In response to The Grid’s “Is Toronto the greatest music city in the world?” article

the grid music city

This week's cover of The Grid. Courtesy of their website.

Here’s an unusual post for me and this blog. A rant! After griping about The Grid’s cover story on Twitter this morning and receiving a slightly overwhelming response, I’ve decided to air out my feelings here.

This week, The Grid got a cover story about music published. Awesome. But when it’s posing the question “Is Toronto the greatest music city in the world?” I somehow have a problem with it (and not because all of their covers look like web ads I would never click). I don’t want to have a problem with it, but I do. Here’s why.

Just because there are a lot of bands from Toronto on some popular Best of 2011 lists, that makes us worthy of ruling the world? I want to give a hearty congratulations to Feist, Fucked Up, Austra and even Drake for putting out successful albums last year. Good job. You guys did great! Critics loved you! But I don’t think you’re ready to rule the world quite yet. But hold up, since when did any city ever rule the world for their music? I have never heard of such a thing. I had never thought ‘Oh yeah New York City just dominates those little towns with their music scenes.’ Why do we feel like we have to rule the world? What competition is this? Don’t people realize that every city has lots of different kinds of music and LOTS of people who make it? Be happy with what your city is producing, and be proud people are getting a lot of recognition, but do we have to go farther than that? This is so sensational and something we’d say when we were teens.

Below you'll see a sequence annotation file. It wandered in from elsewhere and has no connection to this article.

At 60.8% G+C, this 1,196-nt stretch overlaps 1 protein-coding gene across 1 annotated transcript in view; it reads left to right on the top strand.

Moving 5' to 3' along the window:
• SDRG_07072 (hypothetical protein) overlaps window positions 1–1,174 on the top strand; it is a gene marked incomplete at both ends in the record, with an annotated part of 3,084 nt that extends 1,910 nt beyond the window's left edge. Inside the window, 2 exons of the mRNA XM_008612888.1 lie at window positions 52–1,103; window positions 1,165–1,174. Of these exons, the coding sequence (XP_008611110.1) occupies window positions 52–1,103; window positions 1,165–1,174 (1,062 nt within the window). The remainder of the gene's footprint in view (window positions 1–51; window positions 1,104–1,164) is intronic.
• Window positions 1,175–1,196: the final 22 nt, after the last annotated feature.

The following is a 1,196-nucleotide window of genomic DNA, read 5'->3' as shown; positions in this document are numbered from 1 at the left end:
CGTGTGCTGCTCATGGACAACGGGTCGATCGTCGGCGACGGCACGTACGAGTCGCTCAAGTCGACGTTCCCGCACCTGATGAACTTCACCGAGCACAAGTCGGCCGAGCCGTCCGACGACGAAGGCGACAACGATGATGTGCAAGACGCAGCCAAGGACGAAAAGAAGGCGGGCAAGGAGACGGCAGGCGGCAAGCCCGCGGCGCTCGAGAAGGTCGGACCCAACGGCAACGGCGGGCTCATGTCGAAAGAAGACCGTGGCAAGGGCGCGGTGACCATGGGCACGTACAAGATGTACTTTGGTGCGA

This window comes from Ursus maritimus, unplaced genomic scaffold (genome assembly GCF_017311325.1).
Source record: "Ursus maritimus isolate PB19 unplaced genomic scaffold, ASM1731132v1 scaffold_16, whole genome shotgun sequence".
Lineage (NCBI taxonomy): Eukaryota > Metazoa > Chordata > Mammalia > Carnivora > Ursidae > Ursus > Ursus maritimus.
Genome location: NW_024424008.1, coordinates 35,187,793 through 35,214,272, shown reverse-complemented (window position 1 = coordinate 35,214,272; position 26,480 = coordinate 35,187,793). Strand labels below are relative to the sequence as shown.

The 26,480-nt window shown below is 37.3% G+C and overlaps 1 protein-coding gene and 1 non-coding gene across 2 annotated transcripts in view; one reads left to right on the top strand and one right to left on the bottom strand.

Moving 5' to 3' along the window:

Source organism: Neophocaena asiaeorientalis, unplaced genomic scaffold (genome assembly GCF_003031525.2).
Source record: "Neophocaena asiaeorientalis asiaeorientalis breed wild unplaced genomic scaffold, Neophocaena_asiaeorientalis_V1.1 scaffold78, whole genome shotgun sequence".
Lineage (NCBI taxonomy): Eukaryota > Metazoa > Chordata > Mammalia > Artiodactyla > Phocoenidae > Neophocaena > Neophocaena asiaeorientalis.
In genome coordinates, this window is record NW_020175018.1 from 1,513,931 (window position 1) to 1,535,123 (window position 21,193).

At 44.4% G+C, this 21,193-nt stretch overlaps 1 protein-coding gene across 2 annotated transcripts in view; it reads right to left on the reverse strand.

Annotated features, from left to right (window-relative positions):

Sure that article is the kind of post most writers secretly want to write. But I wouldn’t say they’d want to write it like the way it was written. Part of a music journalist’s job is to get the word out on who they think deserves it, and sure they want everyone to like what they like and see the good that comes from where they are. But it does not have to be done in such a shallow, vain and redundant article. And I bet anyone outside of Toronto barely cares and is even probably quite annoyed.

As someone who absolutely adores this city, works to promote it and its fantastic music scenes and has been thinking about ways to take closer looks at music scenes in cities, I want to like something like this. But I just can’t. I just feel face-palms. I like that we can show how we have many talented people working here and I like that others take notice, but let’s save this for our next tourism books and websites. In fact, I highly suggest that tourism channels for Toronto use the music scenes to get more people here.

Here’s an excerpt from the story:

You don’t have to love all of the bands that have emanated from Toronto in the past decade to recognize that this has been a period of exceptional musical quality, not to mention bracing originality.

So has this gust of creativity made Toronto the greatest musical city in the world, more dynamic and vital than even London or New York? The question is deliberately grandiose, and, of course, impossible to answer.

Response to that: First paragraph – okay, cool, yay. This is true. Second paragraph – did you actually just write why this question is useless?

The New York Times blog even picked up. Written by a Torontonian. And yes I know this, because he wrote disclaimers in the post four times.